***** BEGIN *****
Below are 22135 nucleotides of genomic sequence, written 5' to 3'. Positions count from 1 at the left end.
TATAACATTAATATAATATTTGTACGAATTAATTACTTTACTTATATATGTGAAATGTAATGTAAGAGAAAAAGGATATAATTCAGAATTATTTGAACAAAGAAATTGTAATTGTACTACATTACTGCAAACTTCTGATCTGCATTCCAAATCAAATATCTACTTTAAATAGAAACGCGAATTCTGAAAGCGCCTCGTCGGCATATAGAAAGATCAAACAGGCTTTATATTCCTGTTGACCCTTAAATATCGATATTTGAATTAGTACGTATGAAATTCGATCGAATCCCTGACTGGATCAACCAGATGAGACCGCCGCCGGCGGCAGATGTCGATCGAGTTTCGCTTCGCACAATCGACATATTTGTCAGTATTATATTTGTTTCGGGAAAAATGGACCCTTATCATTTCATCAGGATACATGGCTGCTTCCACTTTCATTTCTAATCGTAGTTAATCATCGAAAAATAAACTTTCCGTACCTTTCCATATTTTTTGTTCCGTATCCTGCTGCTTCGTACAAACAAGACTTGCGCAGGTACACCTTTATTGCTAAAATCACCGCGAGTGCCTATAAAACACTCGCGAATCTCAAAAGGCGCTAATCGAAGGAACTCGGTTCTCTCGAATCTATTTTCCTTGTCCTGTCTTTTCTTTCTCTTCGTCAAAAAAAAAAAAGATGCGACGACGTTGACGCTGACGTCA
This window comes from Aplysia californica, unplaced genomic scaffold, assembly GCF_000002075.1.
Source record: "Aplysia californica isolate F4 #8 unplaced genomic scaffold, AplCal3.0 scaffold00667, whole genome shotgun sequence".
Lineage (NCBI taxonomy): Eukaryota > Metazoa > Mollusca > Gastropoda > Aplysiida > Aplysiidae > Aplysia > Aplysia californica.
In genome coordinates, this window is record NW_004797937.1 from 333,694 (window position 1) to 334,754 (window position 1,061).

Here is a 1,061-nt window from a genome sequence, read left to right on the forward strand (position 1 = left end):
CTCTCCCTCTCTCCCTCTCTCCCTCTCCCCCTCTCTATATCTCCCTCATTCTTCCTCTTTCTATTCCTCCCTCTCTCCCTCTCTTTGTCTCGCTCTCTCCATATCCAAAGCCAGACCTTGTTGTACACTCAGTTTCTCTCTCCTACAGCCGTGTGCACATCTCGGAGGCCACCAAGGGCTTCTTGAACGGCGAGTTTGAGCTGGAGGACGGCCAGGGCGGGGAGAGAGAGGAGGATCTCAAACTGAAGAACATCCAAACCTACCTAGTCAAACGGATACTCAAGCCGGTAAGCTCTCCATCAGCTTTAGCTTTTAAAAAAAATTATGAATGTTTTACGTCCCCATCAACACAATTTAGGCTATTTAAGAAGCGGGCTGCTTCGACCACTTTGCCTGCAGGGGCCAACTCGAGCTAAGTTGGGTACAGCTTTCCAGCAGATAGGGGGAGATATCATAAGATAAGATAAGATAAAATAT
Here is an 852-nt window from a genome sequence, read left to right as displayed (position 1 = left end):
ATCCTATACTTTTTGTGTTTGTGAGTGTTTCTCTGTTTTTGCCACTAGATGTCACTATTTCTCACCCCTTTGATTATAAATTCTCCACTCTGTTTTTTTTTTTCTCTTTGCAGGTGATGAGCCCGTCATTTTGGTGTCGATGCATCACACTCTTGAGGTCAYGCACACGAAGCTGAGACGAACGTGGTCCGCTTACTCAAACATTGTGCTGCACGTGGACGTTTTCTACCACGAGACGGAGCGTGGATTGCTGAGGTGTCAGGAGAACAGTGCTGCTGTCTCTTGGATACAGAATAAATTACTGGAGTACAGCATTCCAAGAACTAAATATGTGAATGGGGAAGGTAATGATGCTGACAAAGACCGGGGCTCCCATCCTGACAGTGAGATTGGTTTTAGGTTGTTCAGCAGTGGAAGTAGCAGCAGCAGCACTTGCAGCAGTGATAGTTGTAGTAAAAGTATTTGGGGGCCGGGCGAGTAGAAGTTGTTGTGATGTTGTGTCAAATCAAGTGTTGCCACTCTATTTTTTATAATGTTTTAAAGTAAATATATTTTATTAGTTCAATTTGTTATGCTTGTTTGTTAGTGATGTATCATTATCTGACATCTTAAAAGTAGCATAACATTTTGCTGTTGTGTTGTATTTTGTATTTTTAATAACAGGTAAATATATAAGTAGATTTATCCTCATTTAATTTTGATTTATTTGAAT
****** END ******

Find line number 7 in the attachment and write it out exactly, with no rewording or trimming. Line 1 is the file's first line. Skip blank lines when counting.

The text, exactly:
Here is a 1,061-nt window from a genome sequence, read left to right on the forward strand (position 1 = left end):